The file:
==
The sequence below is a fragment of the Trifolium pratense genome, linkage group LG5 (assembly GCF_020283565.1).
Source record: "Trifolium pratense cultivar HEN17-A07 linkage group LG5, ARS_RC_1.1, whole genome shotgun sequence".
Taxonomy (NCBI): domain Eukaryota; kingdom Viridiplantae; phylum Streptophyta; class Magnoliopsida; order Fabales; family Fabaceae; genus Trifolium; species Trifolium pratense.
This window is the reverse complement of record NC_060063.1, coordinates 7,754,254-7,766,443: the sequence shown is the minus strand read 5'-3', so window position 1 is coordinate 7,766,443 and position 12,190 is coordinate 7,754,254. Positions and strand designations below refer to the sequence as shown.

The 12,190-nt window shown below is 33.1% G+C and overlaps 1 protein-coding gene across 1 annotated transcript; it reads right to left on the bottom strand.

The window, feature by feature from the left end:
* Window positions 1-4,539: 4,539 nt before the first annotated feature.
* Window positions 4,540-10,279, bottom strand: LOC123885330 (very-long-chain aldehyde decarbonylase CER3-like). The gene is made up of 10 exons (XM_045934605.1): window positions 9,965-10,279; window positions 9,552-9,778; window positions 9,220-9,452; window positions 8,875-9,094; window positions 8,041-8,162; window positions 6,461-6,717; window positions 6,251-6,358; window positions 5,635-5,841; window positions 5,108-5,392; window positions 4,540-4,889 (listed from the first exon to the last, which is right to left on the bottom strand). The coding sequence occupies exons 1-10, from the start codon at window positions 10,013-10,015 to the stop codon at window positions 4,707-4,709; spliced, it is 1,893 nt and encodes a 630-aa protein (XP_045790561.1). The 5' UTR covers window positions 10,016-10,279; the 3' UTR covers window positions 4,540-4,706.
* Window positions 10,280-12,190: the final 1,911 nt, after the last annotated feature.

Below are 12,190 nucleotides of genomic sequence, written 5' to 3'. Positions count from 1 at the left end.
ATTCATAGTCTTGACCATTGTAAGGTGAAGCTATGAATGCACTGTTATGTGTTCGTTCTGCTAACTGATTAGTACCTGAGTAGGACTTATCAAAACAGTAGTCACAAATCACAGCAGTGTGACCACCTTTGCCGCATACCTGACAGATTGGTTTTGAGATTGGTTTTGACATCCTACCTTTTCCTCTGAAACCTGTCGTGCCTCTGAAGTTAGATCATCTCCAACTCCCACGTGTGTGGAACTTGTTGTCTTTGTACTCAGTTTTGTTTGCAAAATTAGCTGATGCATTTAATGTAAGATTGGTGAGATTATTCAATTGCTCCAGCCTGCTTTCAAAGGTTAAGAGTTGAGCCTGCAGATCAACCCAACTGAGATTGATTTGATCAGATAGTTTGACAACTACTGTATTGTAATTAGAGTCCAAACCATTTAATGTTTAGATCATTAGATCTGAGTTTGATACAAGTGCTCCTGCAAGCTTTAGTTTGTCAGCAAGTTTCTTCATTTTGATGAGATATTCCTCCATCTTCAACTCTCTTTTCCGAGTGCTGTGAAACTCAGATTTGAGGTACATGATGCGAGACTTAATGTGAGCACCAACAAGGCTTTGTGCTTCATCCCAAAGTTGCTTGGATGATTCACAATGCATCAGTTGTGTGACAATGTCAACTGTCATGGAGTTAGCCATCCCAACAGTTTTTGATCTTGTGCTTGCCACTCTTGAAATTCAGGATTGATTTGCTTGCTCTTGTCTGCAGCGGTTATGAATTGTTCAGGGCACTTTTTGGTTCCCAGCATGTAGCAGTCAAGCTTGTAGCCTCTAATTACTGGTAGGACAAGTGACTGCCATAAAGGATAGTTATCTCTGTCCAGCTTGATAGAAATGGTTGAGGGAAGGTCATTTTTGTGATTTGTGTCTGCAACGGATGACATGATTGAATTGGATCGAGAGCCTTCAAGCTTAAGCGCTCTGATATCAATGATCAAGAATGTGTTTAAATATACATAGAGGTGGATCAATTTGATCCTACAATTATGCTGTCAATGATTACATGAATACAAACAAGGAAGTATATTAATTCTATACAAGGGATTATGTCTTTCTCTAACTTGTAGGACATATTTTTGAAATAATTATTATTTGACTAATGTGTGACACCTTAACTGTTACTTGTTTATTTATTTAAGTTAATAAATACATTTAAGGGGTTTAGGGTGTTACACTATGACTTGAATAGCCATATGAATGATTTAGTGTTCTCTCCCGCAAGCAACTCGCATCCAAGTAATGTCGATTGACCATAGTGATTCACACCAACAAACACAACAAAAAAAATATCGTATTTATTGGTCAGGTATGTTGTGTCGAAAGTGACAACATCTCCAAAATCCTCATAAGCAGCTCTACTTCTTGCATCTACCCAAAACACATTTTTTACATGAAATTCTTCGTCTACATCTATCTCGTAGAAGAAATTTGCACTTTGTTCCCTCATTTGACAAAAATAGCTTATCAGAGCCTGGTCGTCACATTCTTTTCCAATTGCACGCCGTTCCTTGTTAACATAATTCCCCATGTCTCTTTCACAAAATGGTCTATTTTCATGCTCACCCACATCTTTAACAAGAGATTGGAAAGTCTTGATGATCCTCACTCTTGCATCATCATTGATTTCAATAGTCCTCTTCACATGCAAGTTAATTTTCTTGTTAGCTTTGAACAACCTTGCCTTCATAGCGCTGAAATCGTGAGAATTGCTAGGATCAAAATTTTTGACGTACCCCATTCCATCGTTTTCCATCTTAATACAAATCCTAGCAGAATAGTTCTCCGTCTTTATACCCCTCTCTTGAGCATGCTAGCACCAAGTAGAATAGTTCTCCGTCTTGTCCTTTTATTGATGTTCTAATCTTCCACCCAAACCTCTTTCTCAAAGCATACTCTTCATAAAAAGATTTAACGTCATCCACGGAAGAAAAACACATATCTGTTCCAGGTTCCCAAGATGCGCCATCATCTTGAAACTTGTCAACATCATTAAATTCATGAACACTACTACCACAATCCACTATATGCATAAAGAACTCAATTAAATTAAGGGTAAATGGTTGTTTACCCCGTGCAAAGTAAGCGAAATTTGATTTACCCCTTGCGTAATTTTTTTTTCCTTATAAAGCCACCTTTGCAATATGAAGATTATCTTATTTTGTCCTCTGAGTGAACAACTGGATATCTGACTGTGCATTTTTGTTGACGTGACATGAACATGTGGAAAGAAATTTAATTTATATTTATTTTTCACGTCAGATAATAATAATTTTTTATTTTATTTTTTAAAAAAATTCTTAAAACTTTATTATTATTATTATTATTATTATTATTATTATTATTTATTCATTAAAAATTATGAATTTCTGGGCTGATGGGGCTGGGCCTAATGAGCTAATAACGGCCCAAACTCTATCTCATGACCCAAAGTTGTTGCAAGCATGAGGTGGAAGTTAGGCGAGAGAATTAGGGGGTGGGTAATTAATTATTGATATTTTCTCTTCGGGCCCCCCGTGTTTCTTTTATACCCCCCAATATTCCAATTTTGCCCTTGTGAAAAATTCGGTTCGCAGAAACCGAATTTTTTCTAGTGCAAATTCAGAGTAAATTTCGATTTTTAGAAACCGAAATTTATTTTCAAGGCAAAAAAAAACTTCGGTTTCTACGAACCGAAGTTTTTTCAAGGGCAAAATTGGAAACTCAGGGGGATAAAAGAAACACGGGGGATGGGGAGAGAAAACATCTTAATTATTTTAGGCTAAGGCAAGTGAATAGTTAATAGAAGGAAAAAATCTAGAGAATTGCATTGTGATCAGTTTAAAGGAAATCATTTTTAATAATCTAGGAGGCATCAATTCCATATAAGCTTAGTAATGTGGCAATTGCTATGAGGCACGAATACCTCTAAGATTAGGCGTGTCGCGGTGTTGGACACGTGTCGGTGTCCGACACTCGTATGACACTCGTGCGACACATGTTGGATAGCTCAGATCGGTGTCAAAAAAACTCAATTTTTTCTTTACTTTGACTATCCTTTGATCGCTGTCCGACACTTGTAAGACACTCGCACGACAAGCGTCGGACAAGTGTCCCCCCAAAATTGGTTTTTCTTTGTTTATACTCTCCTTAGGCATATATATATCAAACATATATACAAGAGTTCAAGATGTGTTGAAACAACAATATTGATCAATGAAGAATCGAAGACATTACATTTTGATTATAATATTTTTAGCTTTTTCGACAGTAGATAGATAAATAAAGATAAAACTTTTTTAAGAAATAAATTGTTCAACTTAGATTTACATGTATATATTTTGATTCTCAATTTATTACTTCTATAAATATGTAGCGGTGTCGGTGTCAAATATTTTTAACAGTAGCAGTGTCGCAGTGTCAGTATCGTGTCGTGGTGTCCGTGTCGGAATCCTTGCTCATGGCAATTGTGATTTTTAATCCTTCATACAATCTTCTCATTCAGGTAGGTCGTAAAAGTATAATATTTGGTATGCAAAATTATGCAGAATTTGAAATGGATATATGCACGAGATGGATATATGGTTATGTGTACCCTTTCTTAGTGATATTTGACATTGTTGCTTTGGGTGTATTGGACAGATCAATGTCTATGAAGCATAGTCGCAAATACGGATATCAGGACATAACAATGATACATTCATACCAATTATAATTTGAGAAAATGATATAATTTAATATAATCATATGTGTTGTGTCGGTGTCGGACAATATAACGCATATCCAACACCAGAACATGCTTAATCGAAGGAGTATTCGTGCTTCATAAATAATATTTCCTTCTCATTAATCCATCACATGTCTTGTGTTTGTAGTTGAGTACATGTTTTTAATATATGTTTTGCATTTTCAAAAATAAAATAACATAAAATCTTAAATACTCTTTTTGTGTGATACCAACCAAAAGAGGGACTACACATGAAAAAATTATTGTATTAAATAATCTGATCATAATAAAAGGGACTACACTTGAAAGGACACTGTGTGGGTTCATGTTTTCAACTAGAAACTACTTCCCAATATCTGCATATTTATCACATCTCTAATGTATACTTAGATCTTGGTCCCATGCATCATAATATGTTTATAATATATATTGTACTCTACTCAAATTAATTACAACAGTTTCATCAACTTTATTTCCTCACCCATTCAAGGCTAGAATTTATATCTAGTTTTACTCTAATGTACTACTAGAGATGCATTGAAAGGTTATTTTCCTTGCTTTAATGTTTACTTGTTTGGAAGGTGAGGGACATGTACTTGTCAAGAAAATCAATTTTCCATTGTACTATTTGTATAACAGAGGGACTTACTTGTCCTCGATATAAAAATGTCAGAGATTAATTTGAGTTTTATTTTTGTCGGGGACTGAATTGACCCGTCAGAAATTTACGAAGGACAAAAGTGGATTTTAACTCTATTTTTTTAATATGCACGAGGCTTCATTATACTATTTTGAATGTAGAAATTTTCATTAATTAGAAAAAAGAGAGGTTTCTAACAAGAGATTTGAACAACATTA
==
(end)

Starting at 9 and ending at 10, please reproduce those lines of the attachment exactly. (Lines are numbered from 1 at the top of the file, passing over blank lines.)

* Window positions 10,280-12,190: the final 1,911 nt, after the last annotated feature.

Below are 12,190 nucleotides of genomic sequence, written 5' to 3'. Positions count from 1 at the left end.